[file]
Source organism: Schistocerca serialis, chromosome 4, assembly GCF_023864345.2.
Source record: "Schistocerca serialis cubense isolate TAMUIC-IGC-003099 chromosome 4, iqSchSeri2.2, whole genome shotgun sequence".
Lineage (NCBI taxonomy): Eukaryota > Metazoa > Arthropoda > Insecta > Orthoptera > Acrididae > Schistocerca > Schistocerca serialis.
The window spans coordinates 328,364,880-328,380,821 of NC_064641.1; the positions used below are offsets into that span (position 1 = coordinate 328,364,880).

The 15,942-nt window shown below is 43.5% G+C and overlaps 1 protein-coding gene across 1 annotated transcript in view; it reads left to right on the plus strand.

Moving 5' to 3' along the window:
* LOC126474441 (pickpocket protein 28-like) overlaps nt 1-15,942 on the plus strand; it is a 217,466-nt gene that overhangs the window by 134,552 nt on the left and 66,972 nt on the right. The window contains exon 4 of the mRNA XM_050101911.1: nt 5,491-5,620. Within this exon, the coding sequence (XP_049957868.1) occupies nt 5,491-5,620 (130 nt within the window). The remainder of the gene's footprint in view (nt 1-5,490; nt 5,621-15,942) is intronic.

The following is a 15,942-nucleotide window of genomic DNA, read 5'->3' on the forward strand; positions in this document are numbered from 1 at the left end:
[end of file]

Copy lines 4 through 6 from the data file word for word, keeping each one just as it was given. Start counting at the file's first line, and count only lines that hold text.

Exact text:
The window spans coordinates 328,364,880-328,380,821 of NC_064641.1; the positions used below are offsets into that span (position 1 = coordinate 328,364,880).

The 15,942-nt window shown below is 43.5% G+C and overlaps 1 protein-coding gene across 1 annotated transcript in view; it reads left to right on the plus strand.

Moving 5' to 3' along the window: